- The Warriors are NBA champions for the second time in three years. Golden State staved off Cleveland in Game 5 to cap its ultimate revenge tour.
The Golden State Warriors vanquished the ghost of the 3–1 lead Monday night, clinching their second championship in three years on the back of Kevin Durant, who scored 39 points in a 129–120 win over the Cavaliers. Durant vindicated his much-maligned decision to join the Warriors last summer, taking control of the team in the Finals and unquestionably leading Golden State in a resounding 4–1 series win over Cleveland.
Durant’s importance to Golden State waxed and waned throughout the playoffs, but he was essential in the Finals, and especially so in Game 5. Durant’s individual brilliance made up for Stephen Curry’s careless turnovers and Klay Thompson’s shooting struggles. Every time the Cavs drew close, Durant would take over individually, exploiting any defender thrown his way, hitting big shot after big shot. Durant may have joined one of the greatest teams of all time last summer, but now it’s hard to imagine Golden State winning this series without KD on the floor.
Cleveland did not have enough to stick with the Dubs. Kyrie Irving and LeBron James continued their string of incredible performances in elimination games. Irving was ridiculous on offense, dropping in 26 points, mostly on fearless forays into the paint. James was sublime all postseason long, and he contributed another 41 points, 13 rebounds and 8 assists on Monday. But Irving and James were clearly weighed down by the series-long burden they carried by the end of Game 5, losing lift in their legs as the Warriors continued their relentless attack.
Many deserve praise for how they competed Monday night. Tristan Thompson had his best game of the series. Zaza Pachulia was successfully annoying in the first half. J.R. Smith connected on some huge threes. But the night, the series and the upcoming summer all belong to Durant.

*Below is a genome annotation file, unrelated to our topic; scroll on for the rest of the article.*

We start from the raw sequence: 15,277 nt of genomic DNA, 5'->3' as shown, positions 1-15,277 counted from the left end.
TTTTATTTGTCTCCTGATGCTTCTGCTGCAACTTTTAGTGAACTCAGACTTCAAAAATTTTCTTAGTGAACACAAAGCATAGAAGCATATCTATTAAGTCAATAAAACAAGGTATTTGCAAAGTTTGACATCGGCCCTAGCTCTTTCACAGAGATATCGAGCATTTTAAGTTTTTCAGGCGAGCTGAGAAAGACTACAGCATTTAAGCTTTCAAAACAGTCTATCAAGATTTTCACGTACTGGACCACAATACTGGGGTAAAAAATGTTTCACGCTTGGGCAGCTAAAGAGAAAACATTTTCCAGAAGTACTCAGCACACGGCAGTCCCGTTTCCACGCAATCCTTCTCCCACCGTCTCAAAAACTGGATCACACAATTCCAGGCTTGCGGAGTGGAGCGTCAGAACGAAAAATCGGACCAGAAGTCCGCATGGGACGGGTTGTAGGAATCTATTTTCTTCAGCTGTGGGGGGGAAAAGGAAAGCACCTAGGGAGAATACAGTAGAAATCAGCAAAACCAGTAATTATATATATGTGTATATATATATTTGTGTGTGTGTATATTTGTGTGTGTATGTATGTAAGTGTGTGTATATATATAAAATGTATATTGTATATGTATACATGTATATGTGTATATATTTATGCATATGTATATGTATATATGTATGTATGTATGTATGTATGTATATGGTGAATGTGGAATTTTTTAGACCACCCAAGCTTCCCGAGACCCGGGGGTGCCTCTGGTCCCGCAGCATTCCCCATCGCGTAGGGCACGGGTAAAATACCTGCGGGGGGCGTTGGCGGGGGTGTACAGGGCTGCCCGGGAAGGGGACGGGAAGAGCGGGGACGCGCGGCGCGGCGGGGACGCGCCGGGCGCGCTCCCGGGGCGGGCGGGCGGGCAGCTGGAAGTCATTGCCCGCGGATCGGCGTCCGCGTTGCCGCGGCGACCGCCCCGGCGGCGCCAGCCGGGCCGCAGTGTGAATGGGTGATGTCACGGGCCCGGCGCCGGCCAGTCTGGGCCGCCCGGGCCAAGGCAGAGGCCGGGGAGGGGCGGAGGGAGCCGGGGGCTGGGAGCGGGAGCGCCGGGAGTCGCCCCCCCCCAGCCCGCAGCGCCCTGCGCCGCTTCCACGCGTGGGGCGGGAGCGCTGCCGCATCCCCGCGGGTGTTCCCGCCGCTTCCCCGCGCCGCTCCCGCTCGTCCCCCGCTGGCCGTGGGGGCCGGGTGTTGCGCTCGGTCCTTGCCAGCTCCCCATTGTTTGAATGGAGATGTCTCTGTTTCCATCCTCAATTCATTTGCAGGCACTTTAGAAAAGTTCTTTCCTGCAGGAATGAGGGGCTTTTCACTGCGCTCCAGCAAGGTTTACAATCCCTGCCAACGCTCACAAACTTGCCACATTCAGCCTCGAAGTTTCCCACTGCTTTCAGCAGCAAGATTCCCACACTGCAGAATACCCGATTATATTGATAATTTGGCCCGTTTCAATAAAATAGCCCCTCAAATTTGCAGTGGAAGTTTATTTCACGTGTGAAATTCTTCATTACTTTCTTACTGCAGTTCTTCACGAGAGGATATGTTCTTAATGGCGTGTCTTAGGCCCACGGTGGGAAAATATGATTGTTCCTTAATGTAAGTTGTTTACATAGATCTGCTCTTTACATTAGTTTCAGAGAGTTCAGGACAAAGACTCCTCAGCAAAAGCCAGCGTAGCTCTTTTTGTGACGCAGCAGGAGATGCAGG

KD iced the Cavs himself in Game 5. He scored over 30 points in every game of the Finals. He answered every question asked of him headed into the series. Durant simply didn’t ride the coattails of a 73-win team to a championship. He made that team his own, and in the most important moments of the year, it was Durant—not Curry, Thompson or Draymond Green—who took over.
As for James, he entered this series with a chance to take his legacy into the next stratosphere if he could have pulled off another massive upset. Instead, he will have to settle for the greatest postseason campaign of his career ending at the hands of arguably the best team in NBA history.
Now the question becomes: How many more for Golden State? The Warriors are primed for success unlike any team since the '90s Bulls. Curry and Durant are in the thick of their primes, and both should be with the team for years to come. Thompson and Green are potential Hall-of-Famers on friendly contracts. Who will slow this team down? It’s a question that will haunt NBA teams all summer long, and likely every summer for the foreseeable future.